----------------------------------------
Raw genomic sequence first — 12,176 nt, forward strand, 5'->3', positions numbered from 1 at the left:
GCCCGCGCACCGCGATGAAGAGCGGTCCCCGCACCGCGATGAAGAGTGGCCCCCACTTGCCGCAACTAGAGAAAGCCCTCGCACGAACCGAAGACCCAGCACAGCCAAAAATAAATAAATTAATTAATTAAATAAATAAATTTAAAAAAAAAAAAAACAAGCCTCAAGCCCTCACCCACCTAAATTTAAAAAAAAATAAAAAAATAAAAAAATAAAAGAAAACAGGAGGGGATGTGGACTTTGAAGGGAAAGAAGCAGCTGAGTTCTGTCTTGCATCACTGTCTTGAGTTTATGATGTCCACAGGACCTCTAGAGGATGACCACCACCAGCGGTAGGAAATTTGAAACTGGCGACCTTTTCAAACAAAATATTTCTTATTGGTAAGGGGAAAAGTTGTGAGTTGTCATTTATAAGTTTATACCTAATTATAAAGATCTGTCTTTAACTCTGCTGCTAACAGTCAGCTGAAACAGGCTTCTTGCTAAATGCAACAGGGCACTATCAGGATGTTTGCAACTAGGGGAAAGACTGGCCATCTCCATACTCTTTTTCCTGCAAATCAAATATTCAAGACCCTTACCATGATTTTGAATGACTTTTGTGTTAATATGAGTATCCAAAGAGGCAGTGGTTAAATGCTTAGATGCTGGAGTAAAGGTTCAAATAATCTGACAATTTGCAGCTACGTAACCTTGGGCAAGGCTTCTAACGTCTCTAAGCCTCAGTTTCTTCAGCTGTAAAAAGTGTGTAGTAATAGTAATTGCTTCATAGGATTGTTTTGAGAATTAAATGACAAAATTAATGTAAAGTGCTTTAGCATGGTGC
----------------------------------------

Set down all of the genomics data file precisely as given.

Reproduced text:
Raw genomic sequence first — 12,176 nt, forward strand, 5'->3', positions numbered from 1 at the left:
GCCCGCGCACCGCGATGAAGAGCGGTCCCCGCACCGCGATGAAGAGTGGCCCCCACTTGCCGCAACTAGAGAAAGCCCTCGCACGAACCGAAGACCCAGCACAGCCAAAAATAAATAAATTAATTAATTAAATAAATAAATTTAAAAAAAAAAAAAACAAGCCTCAAGCCCTCACCCACCTAAATTTAAAAAAAAATAAAAAAATAAAAAAATAAAAGAAAACAGGAGGGGATGTGGACTTTGAAGGGAAAGAAGCAGCTGAGTTCTGTCTTGCATCACTGTCTTGAGTTTATGATGTCCACAGGACCTCTAGAGGATGACCACCACCAGCGGTAGGAAATTTGAAACTGGCGACCTTTTCAAACAAAATATTTCTTATTGGTAAGGGGAAAAGTTGTGAGTTGTCATTTATAAGTTTATACCTAATTATAAAGATCTGTCTTTAACTCTGCTGCTAACAGTCAGCTGAAACAGGCTTCTTGCTAAATGCAACAGGGCACTATCAGGATGTTTGCAACTAGGGGAAAGACTGGCCATCTCCATACTCTTTTTCCTGCAAATCAAATATTCAAGACCCTTACCATGATTTTGAATGACTTTTGTGTTAATATGAGTATCCAAAGAGGCAGTGGTTAAATGCTTAGATGCTGGAGTAAAGGTTCAAATAATCTGACAATTTGCAGCTACGTAACCTTGGGCAAGGCTTCTAACGTCTCTAAGCCTCAGTTTCTTCAGCTGTAAAAAGTGTGTAGTAATAGTAATTGCTTCATAGGATTGTTTTGAGAATTAAATGACAAAATTAATGTAAAGTGCTTTAGCATGGTGC